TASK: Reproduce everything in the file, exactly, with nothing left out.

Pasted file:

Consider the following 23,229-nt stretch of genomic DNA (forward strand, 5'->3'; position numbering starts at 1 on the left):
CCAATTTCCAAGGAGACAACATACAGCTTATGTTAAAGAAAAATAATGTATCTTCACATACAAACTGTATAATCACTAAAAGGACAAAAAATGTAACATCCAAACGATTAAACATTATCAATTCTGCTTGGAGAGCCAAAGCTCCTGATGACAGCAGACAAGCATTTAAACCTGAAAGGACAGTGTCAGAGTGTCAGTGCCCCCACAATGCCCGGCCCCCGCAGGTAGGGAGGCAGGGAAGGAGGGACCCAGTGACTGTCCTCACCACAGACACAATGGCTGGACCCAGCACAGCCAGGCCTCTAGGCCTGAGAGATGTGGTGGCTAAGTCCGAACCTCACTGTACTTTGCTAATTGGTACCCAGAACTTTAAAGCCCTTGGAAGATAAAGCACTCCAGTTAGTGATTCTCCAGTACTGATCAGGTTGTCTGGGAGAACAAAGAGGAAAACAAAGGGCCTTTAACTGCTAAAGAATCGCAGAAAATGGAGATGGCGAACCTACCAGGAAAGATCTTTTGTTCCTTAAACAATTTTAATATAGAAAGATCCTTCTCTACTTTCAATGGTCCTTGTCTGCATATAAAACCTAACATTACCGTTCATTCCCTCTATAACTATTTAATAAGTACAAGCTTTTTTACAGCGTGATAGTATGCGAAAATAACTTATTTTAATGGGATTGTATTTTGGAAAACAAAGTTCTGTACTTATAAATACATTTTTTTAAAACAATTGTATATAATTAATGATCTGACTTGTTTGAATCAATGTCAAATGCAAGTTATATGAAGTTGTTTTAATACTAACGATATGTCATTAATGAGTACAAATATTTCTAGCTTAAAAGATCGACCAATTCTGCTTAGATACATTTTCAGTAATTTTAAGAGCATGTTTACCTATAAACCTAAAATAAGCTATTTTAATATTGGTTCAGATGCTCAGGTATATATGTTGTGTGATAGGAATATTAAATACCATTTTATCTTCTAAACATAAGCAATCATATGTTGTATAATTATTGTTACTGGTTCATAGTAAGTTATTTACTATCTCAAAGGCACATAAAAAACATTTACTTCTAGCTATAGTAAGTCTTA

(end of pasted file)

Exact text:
Consider the following 23,229-nt stretch of genomic DNA (forward strand, 5'->3'; position numbering starts at 1 on the left):
CCAATTTCCAAGGAGACAACATACAGCTTATGTTAAAGAAAAATAATGTATCTTCACATACAAACTGTATAATCACTAAAAGGACAAAAAATGTAACATCCAAACGATTAAACATTATCAATTCTGCTTGGAGAGCCAAAGCTCCTGATGACAGCAGACAAGCATTTAAACCTGAAAGGACAGTGTCAGAGTGTCAGTGCCCCCACAATGCCCGGCCCCCGCAGGTAGGGAGGCAGGGAAGGAGGGACCCAGTGACTGTCCTCACCACAGACACAATGGCTGGACCCAGCACAGCCAGGCCTCTAGGCCTGAGAGATGTGGTGGCTAAGTCCGAACCTCACTGTACTTTGCTAATTGGTACCCAGAACTTTAAAGCCCTTGGAAGATAAAGCACTCCAGTTAGTGATTCTCCAGTACTGATCAGGTTGTCTGGGAGAACAAAGAGGAAAACAAAGGGCCTTTAACTGCTAAAGAATCGCAGAAAATGGAGATGGCGAACCTACCAGGAAAGATCTTTTGTTCCTTAAACAATTTTAATATAGAAAGATCCTTCTCTACTTTCAATGGTCCTTGTCTGCATATAAAACCTAACATTACCGTTCATTCCCTCTATAACTATTTAATAAGTACAAGCTTTTTTACAGCGTGATAGTATGCGAAAATAACTTATTTTAATGGGATTGTATTTTGGAAAACAAAGTTCTGTACTTATAAATACATTTTTTTAAAACAATTGTATATAATTAATGATCTGACTTGTTTGAATCAATGTCAAATGCAAGTTATATGAAGTTGTTTTAATACTAACGATATGTCATTAATGAGTACAAATATTTCTAGCTTAAAAGATCGACCAATTCTGCTTAGATACATTTTCAGTAATTTTAAGAGCATGTTTACCTATAAACCTAAAATAAGCTATTTTAATATTGGTTCAGATGCTCAGGTATATATGTTGTGTGATAGGAATATTAAATACCATTTTATCTTCTAAACATAAGCAATCATATGTTGTATAATTATTGTTACTGGTTCATAGTAAGTTATTTACTATCTCAAAGGCACATAAAAAACATTTACTTCTAGCTATAGTAAGTCTTA